letter Local radio dropping RUSH By A.M.Johnson - The following is written as a public service. Recently KTKN radio station announced that effective July 1st, the station with locations in Ketchikan, Sitka, and Juneau have or are dropping the Rush Limbaugh program from their schedule. Inquiry as to the reason was given the fiscal disappointment of revenue. When asked if there was a political venue related to the action, I was assured that there was and is no such pressure. When the question of what is anticipated to replace the Rush programming that will result in equal or additional revenue during the three hour period, there was no response other than Drop by the station sometime by the general manager. - More...
Wednesday PM - June 29, 2016

letter RE: Public restrooms on docks closed too early By Douglas J. Thompson - Regarding the letter from Mr. Phil Borngraeber published recently in Sitnews: We have ten harbor employees and probably more with their 'summer help'. They are costing Ketchikan's taxpayer between ninety and one hundred forty thousand dollars per year each. We pay for a multitude of vehicles for them and all expenses. The department is supposedly run by Corporan under Amylon. Somewhere along the way as I have pointed out before they have decided they no longer need to work to collect their salary. Case in point is Mr. Borngraeber letter showing they once again "contract out" the most simple menial tasks that they themselves should be doing. It is ridiculous that cleaning Harbor Department bathrooms is approved for contracting out. With the overstaffing it should easily be handled and could even be done with 1/3 of the employees currently employed to no discernible benefit in that bloated department. - More...
Monday AM - June 27, 2016

letter Gov Walker's 5th Special Session By Marvin Seibert - We are now in the grips of Governor Walker's calling for a 5th special session. Special sessions were not instituted till the governor of a state gets his way. Taxes being considered will have a devastating effect on the people who can afford it the least. - More...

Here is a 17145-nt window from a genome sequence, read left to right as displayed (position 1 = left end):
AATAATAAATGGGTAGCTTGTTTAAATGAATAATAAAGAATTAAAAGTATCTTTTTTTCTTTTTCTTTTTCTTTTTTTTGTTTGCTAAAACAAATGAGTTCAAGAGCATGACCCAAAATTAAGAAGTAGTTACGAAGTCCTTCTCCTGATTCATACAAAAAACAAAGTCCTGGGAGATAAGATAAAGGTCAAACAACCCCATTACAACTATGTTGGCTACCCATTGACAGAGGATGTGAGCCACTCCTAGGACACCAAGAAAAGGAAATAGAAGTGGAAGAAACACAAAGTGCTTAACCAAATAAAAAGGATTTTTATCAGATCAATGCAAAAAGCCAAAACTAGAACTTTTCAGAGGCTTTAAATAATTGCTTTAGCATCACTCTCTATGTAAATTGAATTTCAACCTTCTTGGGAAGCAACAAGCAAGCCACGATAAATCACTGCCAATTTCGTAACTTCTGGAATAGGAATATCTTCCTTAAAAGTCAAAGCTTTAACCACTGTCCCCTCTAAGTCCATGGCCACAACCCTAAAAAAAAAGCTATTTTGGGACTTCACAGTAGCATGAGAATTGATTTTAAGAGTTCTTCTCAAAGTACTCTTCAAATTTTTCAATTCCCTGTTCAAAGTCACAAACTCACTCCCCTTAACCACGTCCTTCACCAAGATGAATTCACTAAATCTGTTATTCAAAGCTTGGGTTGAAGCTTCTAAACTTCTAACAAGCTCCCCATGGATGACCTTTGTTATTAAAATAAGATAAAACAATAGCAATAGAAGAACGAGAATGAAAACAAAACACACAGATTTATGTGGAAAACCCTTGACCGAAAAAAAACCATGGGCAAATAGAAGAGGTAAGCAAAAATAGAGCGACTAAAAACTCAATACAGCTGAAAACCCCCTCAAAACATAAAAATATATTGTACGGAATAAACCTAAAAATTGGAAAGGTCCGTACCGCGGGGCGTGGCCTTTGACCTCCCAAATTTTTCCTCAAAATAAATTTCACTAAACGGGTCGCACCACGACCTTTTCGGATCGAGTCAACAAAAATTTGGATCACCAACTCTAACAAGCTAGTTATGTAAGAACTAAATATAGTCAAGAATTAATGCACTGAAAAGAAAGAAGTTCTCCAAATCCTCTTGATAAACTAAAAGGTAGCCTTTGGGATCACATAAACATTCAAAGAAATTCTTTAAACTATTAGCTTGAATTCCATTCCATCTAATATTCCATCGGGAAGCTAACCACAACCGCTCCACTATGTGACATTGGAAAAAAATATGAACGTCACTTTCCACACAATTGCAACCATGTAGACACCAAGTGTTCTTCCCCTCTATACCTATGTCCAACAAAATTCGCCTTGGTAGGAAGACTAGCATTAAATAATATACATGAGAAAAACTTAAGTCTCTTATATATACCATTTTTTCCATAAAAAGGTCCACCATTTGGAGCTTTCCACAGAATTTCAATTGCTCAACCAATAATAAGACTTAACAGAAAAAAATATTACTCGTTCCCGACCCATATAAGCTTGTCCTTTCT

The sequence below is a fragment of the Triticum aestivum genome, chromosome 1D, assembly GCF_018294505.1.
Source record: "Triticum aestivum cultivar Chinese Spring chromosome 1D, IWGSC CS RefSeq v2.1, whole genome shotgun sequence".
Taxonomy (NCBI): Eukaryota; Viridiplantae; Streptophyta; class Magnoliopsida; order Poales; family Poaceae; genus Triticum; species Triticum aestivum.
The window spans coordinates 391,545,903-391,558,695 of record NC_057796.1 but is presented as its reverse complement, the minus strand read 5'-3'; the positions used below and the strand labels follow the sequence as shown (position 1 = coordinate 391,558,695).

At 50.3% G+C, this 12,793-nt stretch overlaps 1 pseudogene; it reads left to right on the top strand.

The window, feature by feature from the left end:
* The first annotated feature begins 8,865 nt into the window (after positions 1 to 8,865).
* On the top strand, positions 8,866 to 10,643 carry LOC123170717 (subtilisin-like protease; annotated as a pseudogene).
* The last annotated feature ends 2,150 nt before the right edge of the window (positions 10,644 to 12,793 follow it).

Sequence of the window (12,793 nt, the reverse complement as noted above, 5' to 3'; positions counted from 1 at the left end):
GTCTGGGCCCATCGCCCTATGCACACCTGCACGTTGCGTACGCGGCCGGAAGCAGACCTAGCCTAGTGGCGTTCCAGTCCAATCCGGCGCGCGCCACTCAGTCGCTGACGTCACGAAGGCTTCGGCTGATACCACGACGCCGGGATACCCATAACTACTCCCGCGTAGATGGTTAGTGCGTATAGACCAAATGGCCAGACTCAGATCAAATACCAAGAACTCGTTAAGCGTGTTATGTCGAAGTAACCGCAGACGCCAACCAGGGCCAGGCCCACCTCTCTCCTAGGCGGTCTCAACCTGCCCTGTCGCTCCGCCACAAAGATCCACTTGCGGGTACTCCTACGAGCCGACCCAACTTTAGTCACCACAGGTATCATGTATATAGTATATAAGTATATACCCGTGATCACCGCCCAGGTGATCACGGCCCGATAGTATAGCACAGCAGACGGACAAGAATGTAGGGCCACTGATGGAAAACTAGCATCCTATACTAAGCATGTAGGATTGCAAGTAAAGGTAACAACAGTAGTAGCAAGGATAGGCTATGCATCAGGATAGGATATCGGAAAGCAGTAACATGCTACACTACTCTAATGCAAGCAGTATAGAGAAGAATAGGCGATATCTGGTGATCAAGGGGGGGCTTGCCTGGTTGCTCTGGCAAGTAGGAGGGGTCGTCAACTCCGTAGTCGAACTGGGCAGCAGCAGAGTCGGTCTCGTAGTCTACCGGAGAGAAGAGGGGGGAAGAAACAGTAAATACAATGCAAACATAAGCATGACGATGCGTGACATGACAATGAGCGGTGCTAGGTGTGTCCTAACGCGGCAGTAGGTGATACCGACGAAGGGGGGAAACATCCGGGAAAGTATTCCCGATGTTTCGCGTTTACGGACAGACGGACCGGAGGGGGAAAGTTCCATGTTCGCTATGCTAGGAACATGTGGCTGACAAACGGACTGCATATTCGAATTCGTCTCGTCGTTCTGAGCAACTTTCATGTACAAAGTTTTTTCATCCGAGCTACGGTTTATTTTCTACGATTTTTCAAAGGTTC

Wednesday PM - June 22, 2016

letter Public restrooms on docks closed too early By Phil L. Borngraeber - Just in the last two weeks I have been among the many local folks riding, walking, taking the kids or dogs out for relaxation and exercise. But wait, no matter how great the weather is, don't plan on using the restrooms at dock 4 or 2 after the ships have left. - More...
Wednesday PM - June 22, 2016

letter Please abide by leash laws By Mishele Rhein - In light of summer and the added outdoor activities at the local beaches, I would like to encourage the locals and our numerous summer guests to abide by the leash laws. Don’t get me wrong, I thoroughly enjoy watching my dogs run, play and dig with abandon on the sandy beaches as well, but doing so on a leash. Being a dog owner, I understand the need to get out and exercise man’s best friend, but to be honest, I am growing weary of being assaulted by “friendly” dogs when the owner is truly no where to be seen. I am not sure what’s worse, missing dog owners or oblivious dog owners. The latter being the friendly passers by greeting you a wonderful afternoon while their dog is running circles around you and your now distracted leashed dog. Everyone tends to think their dog is “amiable enough” and “its no problem.” Even though my exuberant animals feel the need to greet everyone, everyone does not feel the need to greet them. Just tonight I went for a walk and was greeted (whether I wanted to be or not) by no less than three dogs before I even got to the beach. One of which had a leash trailing but no person holding the other end and the fourth dog came to investigate upon exit and felt the need to walk us part way home. - More...
Wednesday PM - June 22, 2016

letter The 1967 Fairbanks' Flood By John Calhoun - I was living in the Northward building at the time of the 1967 Fairbanks' flood. We were able to get power from a building across the street by a long cord hooked up to an electrical panel to provide emergency lighting in the halls and stairwells. - More...
Wednesday PM - June 22, 2016